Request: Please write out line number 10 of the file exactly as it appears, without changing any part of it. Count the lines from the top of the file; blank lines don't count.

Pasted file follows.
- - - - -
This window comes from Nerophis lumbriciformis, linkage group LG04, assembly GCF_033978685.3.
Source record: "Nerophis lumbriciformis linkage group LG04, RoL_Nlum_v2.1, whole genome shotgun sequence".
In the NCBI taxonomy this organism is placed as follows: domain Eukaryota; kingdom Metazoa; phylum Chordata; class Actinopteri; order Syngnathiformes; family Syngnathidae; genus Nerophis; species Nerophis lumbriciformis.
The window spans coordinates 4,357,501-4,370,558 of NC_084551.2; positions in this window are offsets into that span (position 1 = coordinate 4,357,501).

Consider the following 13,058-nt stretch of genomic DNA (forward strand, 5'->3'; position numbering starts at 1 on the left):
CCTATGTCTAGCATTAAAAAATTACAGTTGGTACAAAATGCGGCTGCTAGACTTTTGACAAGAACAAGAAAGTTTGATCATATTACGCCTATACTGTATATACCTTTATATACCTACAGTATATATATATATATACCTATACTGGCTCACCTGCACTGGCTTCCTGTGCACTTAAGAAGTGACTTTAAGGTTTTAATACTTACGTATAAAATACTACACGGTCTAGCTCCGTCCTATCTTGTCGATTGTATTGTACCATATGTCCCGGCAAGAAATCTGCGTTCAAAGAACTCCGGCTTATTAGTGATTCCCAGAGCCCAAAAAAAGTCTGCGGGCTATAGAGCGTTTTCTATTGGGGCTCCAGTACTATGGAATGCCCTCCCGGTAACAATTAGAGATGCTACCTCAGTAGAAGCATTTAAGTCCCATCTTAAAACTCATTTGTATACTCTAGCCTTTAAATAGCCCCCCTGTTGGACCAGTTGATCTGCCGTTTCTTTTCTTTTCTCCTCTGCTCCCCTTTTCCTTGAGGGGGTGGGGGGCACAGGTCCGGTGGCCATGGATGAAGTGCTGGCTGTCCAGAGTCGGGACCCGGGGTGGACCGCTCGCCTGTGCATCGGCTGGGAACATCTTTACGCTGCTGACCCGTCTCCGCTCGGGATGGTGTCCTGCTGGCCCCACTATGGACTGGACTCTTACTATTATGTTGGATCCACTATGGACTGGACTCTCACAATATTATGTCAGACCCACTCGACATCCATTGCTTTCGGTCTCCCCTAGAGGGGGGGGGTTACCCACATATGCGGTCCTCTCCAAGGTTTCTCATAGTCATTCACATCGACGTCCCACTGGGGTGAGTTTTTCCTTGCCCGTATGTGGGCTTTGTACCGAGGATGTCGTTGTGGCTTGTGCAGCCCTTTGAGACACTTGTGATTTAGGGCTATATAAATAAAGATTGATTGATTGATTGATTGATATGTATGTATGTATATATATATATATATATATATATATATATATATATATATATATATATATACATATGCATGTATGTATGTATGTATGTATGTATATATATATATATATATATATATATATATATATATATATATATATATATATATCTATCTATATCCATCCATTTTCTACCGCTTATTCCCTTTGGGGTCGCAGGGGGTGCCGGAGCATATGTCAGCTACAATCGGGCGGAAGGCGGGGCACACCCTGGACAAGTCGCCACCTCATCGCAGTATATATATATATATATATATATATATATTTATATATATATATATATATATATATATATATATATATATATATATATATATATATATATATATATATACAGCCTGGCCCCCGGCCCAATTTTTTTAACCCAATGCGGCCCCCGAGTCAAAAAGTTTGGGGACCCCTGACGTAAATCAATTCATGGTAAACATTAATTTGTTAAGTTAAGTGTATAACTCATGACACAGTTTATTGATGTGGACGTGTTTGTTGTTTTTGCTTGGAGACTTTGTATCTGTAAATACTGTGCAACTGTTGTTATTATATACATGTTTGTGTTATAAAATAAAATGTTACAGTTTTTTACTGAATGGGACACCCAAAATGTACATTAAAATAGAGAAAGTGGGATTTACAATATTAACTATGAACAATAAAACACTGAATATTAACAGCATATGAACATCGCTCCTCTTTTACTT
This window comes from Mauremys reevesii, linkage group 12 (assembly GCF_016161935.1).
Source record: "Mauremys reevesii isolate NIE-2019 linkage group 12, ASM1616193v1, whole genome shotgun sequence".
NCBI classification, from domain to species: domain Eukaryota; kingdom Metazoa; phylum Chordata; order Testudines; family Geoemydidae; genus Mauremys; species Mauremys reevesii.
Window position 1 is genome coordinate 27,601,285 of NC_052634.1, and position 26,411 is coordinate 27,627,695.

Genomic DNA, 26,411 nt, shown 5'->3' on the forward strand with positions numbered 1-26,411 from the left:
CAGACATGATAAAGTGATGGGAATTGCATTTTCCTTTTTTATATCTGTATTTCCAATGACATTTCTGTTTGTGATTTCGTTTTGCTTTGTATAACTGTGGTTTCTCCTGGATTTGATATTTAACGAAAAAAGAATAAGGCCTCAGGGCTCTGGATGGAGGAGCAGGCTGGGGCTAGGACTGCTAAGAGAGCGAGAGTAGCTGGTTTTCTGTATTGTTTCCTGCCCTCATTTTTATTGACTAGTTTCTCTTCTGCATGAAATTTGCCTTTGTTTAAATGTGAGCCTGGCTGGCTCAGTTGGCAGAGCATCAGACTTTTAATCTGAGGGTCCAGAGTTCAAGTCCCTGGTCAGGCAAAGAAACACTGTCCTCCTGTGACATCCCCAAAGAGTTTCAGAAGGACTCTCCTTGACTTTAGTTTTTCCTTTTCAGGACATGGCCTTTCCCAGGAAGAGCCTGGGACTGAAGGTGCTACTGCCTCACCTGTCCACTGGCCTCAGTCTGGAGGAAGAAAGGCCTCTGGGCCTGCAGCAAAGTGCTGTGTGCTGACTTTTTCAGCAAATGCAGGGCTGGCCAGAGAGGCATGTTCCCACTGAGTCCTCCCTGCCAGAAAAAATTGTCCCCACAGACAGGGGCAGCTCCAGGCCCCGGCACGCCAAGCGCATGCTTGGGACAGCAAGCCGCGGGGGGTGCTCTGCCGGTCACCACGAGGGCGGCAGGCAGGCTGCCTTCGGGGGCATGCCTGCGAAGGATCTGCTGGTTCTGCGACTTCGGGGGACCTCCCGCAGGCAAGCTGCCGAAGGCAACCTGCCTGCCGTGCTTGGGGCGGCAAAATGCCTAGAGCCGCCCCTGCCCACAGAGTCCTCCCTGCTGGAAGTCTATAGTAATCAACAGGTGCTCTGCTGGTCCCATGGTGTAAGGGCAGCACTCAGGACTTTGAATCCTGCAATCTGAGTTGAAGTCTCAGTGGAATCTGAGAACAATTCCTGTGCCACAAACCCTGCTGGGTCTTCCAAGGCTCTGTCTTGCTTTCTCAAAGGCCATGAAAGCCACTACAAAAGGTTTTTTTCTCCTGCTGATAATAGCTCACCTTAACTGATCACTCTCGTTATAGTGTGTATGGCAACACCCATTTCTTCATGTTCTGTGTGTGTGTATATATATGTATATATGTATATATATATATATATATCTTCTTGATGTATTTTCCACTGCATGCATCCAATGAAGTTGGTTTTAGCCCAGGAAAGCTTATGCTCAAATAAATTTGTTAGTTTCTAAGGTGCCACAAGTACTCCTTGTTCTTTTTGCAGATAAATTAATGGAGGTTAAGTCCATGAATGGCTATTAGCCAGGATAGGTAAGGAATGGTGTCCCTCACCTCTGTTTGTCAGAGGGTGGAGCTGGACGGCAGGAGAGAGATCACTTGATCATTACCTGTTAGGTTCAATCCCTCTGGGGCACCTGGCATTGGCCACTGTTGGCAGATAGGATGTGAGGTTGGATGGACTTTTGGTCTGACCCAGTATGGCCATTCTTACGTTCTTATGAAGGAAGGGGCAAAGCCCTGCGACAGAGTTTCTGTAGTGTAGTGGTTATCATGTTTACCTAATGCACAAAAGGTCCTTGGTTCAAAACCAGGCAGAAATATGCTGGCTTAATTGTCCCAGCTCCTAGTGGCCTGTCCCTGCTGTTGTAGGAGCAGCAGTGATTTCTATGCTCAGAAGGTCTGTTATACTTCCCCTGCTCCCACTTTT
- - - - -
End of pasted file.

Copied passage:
Window position 1 is genome coordinate 27,601,285 of NC_052634.1, and position 26,411 is coordinate 27,627,695.